Immunisations by age

This page provides information about recommended immunisations for different age groups.

A guide to childhood immunisations up to 5 years of age
Information on all the routine immunisations given to babies and young children to protect them from serious childhood diseases.

What to expect after immunisation: Babies and Children
Important information for parents about what to expect after their child recieves an immunisation.

Babies 0-13 months

Immunisations at 2, 3 and 4 months of age

Immunisations between 12 and 13 months of age

Non-routine immunisations

The BCG vaccine is usually offered to babies who are more likely to come into contact with someone with Tuberculosis. BCG and your baby booklet contains information for parents.

The Hepatitis B vaccine is offered to all babies whose mothers or close family have been infected with hepatitis B. Further information can be found on the Department of Health immunisation website (external link).

Children (from 3 years 4 months old)

Immunisations offered from 3 years, 4 months

Teenagers (12-18 years)

Teenagers aged 13-18 years are offered immunisation to protect against tetanus, diphtheria and polio. Girls are also routinely invited to receive the HPV vaccine at 12 to 13 years of age.

A guide to teenage immunisations between 12 and 18 years of age provides an overview on the routine immunisations offered to teenagers and includes information on human papillomavirus (HPV) and on the signs and symptoms of meningitis.

What to expect after immunisation: young people
Important information for young people and their parents about what to expect immediately after they recieve an immunisation

Influenza (Flu)

Influenza (Flu) and Pneumococcal immunisations are advised for young people with heart, lung, kidney, liver or other long-term health problems.

Older Adults (65+)

Recommended vaccines for older adults include:

Influenza (Flu)

Anyone who suffers from heart or lung problems or is 65 or over should get the flu vaccine. The annual flu vaccine is made available from October each year in advance of the winter flu ´season´. A fresh vaccine is developed and provided each year to protect against the particular flu strains circulating that year.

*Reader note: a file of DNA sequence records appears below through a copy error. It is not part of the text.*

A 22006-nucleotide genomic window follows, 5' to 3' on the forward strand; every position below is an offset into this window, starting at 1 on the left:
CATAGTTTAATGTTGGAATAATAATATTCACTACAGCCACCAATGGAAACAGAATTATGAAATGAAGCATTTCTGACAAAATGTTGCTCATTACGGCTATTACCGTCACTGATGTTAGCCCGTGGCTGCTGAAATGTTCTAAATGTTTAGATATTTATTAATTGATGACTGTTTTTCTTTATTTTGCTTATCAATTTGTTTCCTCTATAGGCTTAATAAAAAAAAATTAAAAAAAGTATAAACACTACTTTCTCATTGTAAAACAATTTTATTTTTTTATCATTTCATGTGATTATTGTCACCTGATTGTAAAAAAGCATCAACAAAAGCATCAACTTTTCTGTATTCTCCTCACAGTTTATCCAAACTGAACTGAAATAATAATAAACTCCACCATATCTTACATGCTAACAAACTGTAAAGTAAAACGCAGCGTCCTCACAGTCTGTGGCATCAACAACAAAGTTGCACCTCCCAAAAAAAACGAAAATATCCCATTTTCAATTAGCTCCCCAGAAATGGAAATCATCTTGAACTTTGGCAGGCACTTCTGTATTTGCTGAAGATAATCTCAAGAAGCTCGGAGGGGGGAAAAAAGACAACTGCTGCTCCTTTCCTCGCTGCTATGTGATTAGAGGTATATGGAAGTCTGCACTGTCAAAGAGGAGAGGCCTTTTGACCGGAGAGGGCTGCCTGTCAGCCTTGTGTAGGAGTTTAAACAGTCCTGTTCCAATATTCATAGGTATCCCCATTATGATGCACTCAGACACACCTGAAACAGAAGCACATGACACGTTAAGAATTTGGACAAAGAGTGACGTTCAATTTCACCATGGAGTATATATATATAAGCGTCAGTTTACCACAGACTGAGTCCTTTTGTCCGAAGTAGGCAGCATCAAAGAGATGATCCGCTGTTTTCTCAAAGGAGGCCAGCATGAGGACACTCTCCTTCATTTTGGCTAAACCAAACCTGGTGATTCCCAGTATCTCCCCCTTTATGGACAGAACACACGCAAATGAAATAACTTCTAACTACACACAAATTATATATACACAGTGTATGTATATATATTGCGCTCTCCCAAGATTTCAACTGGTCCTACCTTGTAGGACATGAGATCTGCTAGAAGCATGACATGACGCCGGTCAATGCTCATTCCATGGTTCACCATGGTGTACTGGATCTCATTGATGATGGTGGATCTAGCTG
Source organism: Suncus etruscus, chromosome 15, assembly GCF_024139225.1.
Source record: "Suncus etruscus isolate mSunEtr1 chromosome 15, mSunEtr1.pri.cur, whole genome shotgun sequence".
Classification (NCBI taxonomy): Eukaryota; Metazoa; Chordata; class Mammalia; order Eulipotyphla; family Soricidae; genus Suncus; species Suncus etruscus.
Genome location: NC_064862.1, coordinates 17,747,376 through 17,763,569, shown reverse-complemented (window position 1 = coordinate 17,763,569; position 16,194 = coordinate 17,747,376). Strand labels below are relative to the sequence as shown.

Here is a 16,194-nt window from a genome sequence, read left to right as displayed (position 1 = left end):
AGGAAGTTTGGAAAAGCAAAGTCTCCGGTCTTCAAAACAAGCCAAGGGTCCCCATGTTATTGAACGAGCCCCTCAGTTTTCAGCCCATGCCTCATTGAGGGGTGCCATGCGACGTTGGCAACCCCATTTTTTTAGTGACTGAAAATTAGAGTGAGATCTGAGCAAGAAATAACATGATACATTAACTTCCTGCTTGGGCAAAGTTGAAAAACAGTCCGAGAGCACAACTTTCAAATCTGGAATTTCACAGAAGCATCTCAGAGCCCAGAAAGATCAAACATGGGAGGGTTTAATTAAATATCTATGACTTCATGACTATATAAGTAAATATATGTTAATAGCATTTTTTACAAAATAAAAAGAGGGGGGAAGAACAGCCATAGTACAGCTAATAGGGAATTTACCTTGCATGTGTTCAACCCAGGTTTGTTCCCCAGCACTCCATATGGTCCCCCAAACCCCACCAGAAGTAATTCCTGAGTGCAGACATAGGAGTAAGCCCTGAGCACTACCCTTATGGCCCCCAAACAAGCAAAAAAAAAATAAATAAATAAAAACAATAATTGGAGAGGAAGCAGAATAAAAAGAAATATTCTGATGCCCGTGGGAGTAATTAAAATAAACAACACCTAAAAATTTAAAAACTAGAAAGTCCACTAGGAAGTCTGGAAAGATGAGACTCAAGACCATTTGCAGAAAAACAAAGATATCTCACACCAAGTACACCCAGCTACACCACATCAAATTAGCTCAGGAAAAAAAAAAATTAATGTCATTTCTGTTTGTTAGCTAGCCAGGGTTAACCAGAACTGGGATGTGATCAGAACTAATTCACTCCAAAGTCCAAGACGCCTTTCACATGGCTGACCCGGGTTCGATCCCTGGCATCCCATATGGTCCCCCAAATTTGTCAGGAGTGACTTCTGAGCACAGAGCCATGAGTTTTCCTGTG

Information on the annual flu vaccine can be found by visiting the Immunisation Scotland Flu Pages (external link).


The pneumococcal vaccine is recommended for everyone aged 65 and over and all adults with serious heart, chest, kidney and other long-term health problems. The pneumococcal vaccine protects against most types of infection from the streptococcus pneumoniae bacterium. The bacterium causes pneumonia, meningitis and septicaemia (blood poisoning). One injection will provide years of protection.


Shingles (also known as herpes zoster) can be very painful and is more common among older people. The shingles vaccine can reduce the chance of getting shingles, or, if you do get shingles, it can reduce how severe or long lasting the symptoms can be.

People are eligible for the shingles vaccine in the year they turn 70. There is a ‘catch-up’ programme in place for some people who missed out on the vaccine in previous years. For more information, including a simple shingles age eligibility calculator, visit the immunisation scotland shingles webpage. 

The template GP invitation letter for shingles will not be uploaded to this website (as detailed in the CMO letter) as the programme felt there were risks associated with this procedure. Please contact your local Immunisation Co-ordinator for a copy of the template letter if you have not already received it.

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